26 February 2011

Fox & Friends

I was delighted by an ABC news item on the fox rescued from the top of the London 'Shard' (taller, sharper and to my mind much uglier than the Foster & Partners 'Gherkin', aka the 30 St Mary Axe building) -
A death-defying fox clambered up Britain's tallest skyscraper and lived the high life on the 72nd floor of the tower in central London for nearly two weeks.

The intrepid animal climbed to the top of the Shard, which is more than 288 metres high and still under construction, where it enjoyed panoramic views over the British capital and lived off builders' scraps.

It managed to outfox its captors for almost a fortnight until February 17 when it was finally put into a cage and brought down from the tower, which will be the tallest skyscraper in Europe when it is complete.

It is believed the fox climbed up the building's central stairwell.
I do wonder whether he climbed all the way rather than sneaking on board a pallet that was being hoisted aloft or hitching a lift in a builders' elevator.
After a medical check-up, he was found to be unhurt and was released back into the neighbourhood surrounding the tower, close to his den and family.

"We were delighted to find that [the fox] was in good health other than for the fact that he clearly hadn't found quite enough to live on," said Ted Burden, founder of the Riverside Animal Centre.

"We gave him a thorough medical, a few good meals and explained to him that if foxes were meant to be 72 storeys off the ground, they would have evolved wings."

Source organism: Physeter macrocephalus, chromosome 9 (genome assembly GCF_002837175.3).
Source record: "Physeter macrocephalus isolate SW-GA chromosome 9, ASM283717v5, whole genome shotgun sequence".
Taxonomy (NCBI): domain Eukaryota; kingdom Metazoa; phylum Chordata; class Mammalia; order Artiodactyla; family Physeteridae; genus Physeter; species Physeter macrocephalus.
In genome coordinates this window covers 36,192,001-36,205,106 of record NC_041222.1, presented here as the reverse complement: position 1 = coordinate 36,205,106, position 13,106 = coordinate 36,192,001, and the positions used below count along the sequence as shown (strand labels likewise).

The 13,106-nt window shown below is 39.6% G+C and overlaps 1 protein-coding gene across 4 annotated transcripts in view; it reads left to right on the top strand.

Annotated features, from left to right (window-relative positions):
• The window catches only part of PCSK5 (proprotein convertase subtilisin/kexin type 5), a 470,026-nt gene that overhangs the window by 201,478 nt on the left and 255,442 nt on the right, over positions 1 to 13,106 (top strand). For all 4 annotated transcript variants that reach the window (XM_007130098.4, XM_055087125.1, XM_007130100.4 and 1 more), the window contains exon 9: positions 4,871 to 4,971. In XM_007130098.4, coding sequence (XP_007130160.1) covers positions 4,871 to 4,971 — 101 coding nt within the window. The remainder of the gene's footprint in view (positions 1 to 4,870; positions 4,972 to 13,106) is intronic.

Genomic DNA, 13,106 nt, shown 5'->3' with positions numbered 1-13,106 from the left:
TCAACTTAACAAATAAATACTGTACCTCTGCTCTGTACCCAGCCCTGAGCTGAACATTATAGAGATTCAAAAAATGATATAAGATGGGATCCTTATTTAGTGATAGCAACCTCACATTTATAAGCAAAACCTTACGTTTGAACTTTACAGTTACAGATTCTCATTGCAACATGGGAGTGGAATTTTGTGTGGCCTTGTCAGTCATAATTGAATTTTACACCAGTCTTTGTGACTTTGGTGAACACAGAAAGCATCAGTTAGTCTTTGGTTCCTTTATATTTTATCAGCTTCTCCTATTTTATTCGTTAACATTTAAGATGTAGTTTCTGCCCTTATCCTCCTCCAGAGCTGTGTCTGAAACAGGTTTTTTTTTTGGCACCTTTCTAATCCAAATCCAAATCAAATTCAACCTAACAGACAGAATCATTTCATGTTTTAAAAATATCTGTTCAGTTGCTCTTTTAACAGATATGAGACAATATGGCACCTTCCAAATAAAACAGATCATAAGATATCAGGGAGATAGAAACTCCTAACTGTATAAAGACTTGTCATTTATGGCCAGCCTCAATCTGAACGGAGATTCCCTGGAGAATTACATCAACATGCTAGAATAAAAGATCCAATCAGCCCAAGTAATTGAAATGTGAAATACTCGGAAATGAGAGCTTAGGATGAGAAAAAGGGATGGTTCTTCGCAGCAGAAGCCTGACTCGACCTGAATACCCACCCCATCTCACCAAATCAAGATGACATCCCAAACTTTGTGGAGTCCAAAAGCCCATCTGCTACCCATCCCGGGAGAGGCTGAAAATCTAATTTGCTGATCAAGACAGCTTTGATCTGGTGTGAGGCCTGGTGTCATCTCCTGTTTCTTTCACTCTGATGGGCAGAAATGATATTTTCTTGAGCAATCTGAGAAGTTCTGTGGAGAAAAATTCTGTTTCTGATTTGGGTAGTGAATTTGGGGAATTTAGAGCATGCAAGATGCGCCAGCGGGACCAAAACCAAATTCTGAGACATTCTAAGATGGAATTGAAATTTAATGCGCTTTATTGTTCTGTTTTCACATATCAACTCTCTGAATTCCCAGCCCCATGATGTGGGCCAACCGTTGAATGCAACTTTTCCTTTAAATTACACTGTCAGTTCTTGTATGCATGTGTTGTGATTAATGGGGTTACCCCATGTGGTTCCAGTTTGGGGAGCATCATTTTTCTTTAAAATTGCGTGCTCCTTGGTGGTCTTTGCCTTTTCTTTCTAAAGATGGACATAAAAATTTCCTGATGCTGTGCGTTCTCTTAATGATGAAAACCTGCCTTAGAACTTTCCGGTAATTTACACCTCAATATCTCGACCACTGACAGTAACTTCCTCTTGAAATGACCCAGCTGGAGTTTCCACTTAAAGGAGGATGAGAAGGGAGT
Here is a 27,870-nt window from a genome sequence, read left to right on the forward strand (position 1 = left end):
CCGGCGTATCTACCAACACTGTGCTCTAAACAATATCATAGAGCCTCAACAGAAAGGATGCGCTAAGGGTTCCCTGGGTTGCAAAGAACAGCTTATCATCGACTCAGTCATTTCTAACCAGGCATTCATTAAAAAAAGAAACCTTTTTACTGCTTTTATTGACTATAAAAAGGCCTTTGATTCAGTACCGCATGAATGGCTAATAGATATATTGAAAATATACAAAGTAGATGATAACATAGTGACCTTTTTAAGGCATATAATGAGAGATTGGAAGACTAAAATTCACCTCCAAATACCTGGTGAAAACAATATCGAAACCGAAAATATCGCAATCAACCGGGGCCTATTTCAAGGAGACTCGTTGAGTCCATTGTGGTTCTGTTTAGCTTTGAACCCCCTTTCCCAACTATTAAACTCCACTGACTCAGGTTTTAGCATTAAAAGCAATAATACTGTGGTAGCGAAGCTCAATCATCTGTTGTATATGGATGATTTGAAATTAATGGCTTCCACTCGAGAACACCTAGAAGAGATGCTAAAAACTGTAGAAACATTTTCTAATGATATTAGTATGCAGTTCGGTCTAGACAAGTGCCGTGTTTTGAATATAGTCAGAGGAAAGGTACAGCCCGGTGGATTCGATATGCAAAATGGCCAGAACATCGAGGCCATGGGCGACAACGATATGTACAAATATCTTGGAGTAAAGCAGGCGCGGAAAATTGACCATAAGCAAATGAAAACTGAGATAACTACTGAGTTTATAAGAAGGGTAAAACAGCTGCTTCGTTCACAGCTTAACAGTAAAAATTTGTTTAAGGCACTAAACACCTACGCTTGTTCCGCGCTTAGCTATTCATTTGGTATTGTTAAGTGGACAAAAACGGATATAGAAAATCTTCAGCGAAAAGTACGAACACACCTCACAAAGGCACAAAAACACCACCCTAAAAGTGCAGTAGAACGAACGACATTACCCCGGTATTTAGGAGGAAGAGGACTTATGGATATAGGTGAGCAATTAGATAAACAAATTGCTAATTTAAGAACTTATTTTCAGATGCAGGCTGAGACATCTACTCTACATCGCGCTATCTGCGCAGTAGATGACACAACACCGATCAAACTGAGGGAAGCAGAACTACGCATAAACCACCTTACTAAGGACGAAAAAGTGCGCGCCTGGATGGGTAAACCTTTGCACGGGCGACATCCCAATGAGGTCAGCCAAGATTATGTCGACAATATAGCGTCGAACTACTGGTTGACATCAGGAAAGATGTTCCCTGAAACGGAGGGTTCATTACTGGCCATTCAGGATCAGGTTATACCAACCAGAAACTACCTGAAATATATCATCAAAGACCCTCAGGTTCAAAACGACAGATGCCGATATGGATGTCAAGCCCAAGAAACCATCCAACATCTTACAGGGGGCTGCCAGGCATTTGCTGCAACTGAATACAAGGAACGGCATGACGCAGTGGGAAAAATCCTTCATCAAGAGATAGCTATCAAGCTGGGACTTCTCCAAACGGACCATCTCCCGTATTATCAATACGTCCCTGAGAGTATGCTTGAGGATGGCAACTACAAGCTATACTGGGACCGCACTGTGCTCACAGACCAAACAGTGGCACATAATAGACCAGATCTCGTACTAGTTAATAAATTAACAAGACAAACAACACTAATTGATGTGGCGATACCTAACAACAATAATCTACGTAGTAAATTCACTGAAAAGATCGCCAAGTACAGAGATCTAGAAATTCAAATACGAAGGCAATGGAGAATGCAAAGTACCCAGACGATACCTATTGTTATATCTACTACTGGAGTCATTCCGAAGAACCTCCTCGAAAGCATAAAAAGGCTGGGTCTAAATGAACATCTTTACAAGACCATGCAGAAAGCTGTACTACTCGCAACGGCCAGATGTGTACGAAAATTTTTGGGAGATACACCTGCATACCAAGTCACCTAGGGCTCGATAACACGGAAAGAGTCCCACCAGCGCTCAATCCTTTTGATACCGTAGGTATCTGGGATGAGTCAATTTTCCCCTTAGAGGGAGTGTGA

Following his release, the fox simply "glanced at the Shard and then trotted off in the other direction"
As one would, of course, as one would.

In another report Southwark Councillor Barrie Hargrove is reported as commenting that the fox -
has certainly been on a bit of a jaunt, and proved rather elusive, but I'm glad our pest control officers were able to help out.

He's obviously a resourceful little chap, but I'm sure he's glad the adventure is over and hopefully he'll steer well clear of skyscrapers in the future.

Mobile Jamming

Last year I noted consultation by the Australian Communications & Media Authority (ACMA) regarding mobile phone jammers.

ACMA has now made a formal Declaration under the Radiocommunications Act 1992 (Cth) prohibiting the supply, possession and operation of jamming devices that "are likely to substantially interfere with public mobile telecommunication services (PMTS)", including 3G networks and equivalent services such as mobile WiMAX.

The Radiocommunications (Prohibition of PMTS Jamming Devices) Declaration 2011 under s190 of the Act replaces the mobile phone jamming prohibition made in 1999.

ACMA's 2010 review last year of the effectiveness of that prohibition found that although the prohibition of jamming devices remains necessary, updates to the prohibition were required to address technological change that has occurred since 1999.